The Obama administration announced this week that companies with pending license requests to export certain controlled dual-use goods or technology, defense articles or defense services to Russia will face an indefinite hold on receiving approval from the U.S. government. The policy is expected to have a significant impact on Russia and may affect the U.S. trade balance with Russia.

On March 27, 2014, the U.S. Department of State’s Directorate of Defense Trade Controls (DDTC) released an industry notice indicating that it “placed a hold on the issuance of licenses that would authorize the export of defense articles and defense services to Russia. State will continue this practice until further notice.” On March 25, 2014, the U.S. Department of Commerce’s Bureau of Industry and Security (BIS) announced on its website that “[s]ince March 1, 2014, BIS has placed a hold on the issuance of licenses that would authorize the export or reexport of items to Russia.  BIS will continue this practice until further notice.” 

BIS has indicated that the hold policy applies to new license applications only; existing licenses remain valid and use of license exceptions is not impacted at this time. See more here. DDTC has not yet publically confirmed whether the hold would apply to active licenses that it has already approved or whether it would prevent an exporter using exceptions or exclusions that may otherwise have applied to exports to Russia. However, we have learned through our sources that the DDTC hold policy would not impact existing licenses — to confirm, companies should contact the Office of Defense Trade Controls Licensing for confirmation. Moreover, we have been advised that DDTC and BIS will be issuing guidance in the coming days.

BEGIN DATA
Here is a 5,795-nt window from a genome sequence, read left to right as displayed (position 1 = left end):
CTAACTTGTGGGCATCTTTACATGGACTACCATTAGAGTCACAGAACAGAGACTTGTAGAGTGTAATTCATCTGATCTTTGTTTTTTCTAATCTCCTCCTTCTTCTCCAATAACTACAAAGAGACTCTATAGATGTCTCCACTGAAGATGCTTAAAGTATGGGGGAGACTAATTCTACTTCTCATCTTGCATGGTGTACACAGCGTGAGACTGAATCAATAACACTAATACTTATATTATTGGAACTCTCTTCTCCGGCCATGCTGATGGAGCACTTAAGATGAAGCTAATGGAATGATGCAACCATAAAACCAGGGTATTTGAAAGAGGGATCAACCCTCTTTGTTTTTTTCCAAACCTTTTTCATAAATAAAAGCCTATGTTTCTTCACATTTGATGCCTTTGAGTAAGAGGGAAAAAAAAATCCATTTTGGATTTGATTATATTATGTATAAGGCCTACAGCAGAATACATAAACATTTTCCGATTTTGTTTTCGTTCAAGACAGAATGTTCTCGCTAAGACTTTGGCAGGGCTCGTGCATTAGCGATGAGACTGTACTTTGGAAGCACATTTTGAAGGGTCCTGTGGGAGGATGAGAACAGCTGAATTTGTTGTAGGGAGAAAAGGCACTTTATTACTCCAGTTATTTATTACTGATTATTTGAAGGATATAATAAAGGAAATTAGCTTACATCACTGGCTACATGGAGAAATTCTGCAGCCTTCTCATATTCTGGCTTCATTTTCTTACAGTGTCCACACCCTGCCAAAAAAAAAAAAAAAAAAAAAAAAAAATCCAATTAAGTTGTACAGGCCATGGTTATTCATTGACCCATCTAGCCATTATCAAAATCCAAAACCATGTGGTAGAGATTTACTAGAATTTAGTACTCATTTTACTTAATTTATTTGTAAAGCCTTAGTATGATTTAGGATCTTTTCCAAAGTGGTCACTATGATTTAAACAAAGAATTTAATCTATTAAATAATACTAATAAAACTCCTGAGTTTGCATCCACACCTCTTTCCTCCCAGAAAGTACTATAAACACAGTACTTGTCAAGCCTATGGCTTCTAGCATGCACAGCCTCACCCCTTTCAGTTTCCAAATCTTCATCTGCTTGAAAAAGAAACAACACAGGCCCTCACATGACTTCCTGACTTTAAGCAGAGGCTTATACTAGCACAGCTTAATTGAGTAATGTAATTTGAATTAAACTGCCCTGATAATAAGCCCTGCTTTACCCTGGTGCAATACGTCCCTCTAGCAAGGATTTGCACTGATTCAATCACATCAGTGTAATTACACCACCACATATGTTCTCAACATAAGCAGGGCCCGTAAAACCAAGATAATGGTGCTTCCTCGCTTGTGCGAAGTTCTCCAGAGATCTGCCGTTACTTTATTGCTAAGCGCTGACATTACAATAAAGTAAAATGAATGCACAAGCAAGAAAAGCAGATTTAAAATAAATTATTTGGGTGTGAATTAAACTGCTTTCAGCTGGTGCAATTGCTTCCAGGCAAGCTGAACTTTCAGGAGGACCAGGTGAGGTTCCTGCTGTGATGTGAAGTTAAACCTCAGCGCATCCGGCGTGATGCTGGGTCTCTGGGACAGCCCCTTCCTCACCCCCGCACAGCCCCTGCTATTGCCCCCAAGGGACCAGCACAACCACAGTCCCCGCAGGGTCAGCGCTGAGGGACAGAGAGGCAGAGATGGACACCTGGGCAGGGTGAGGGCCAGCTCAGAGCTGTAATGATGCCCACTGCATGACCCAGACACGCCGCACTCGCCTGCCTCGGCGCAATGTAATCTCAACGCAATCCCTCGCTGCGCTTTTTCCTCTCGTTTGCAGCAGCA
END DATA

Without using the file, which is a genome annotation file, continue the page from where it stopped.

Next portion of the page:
Together, DDTC and BIS have jurisdiction over items as seemingly basic as paraffin wax, on one end of the spectrum, and military helicopters and missiles at the other end. The hold policy implemented by BIS and DDTC could significantly impact companies with pending applications to export dual-use items, defense articles or defense services to Russia, as well as companies that may have made business decisions or entered into contracts based on an expectation of supply from the United States.   

For the U.S. Department of Commerce BIS notice, please click here. To see the U.S. Department of State DDTC notice, please click here. For more information on the sanctions put in place in connection with the situation in Ukraine, see here.

 

Topics:  Foreign Policy, Russia, Sanctions, Trade Policy, Ukraine

Published In: General Business Updates, Elections & Politics Updates, Finance & Banking Updates, International Trade Updates

DISCLAIMER: Because of the generality of this update, the information provided herein may not be applicable in all situations and should not be acted upon without specific legal advice based on particular situations.

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